Now, maybe I was naive, maybe I was simple, or maybe I just unconsciously turned a blind eye to Brian in the earlier years, but I don’t remember him ever being a bully. This in no way is to say that he wasn't one, but it’s just that I don’t remember him being one. But here’s there reality of a social hierarchy; if there is a top, then there is a middle, and there is a bottom.
Grade six started like any other year at a new school. We made new friends in homeroom, we got acclimated to new teachers, and we went through the typical orientation that any student goes through. Brian and I didn’t have many classes together, but I figured that we would just hang out after school like we always did, and we would join whatever sports teams the school had. Little did I know that was the last normal thought I would have for a very long time.
Now, Brian had always been the cool kid. The rest of us hanging around with Brian were Cool By Proximity, but on our own we were just normal kids. Brian was the one that we all orbited around, and we knew he’d be cool no matter who was around him. What we didn’t know was how.
As I mentioned, a social hierarchy required people to play their part, and what I didn’t see coming, what I didn’t think was ever a possibility, was that in order for Brian to maintain his status at a new school (especially when you’re in the bottom grade), he had to establish dominance over someone. Who that person was probably made no difference to the fucknut dingbats that ruled over grades seven and eight, but they needed to know that Brian was Not To Be Fucked With.
And so who better to terrorize than me.
I don’t remember how it started, but I do remember it was awful. My best friend transformed instantly to the person on this planet that I feared the most. There would be physical beatings, where he would hit me and push me around and knock me down. And then there were the mental and emotional beatings, that in most ways were worse. I walked around in a state of shock, fear, and paranoia; how did this happen?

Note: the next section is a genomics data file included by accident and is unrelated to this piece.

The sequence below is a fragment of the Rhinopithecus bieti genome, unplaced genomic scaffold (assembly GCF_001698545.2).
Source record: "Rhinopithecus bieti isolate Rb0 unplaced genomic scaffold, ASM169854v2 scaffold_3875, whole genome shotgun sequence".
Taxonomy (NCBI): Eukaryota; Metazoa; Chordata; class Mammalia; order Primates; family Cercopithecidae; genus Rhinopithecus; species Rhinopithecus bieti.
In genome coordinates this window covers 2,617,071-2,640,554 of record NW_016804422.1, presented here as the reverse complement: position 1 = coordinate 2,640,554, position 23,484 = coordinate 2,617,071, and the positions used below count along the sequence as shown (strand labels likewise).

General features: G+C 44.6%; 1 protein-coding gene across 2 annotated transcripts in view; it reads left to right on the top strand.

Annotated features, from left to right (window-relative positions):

And getting down to the nitty gritty of this goddam awful scene, nobody else wants to be the target of a bully either. And what’s the best way to find yourself in their sights? Align yourself with the victim. So one by one, my friends stepped away. Some did so silently, and some did so aggressively; they would also torment me, not wanting to be thought of, even for a second, as a Friend Of Daniel’s. This hurt probably as much, if not more, than the initial bullying.
As an aside, I feel it is important to say that I bear no ill-will to those that turned on me as a result of not wanting to be in Brian’s sights; when you're 11 years old, you do what you have to do for self-preservation. It’s hard to Take The Moral Highground… I would not wish upon anyone the horrors of what I was forced to go through, and my friends did what they had to do. I have had many of them apologize to me years later; something that has meant the world to me.
By the end of grade six, the decision to flee the school permanently came easily. There was no reason for me to stay. The few friends that I did have were practically urging me to leave. They knew the pain that I was going through daily; they knew I had to go.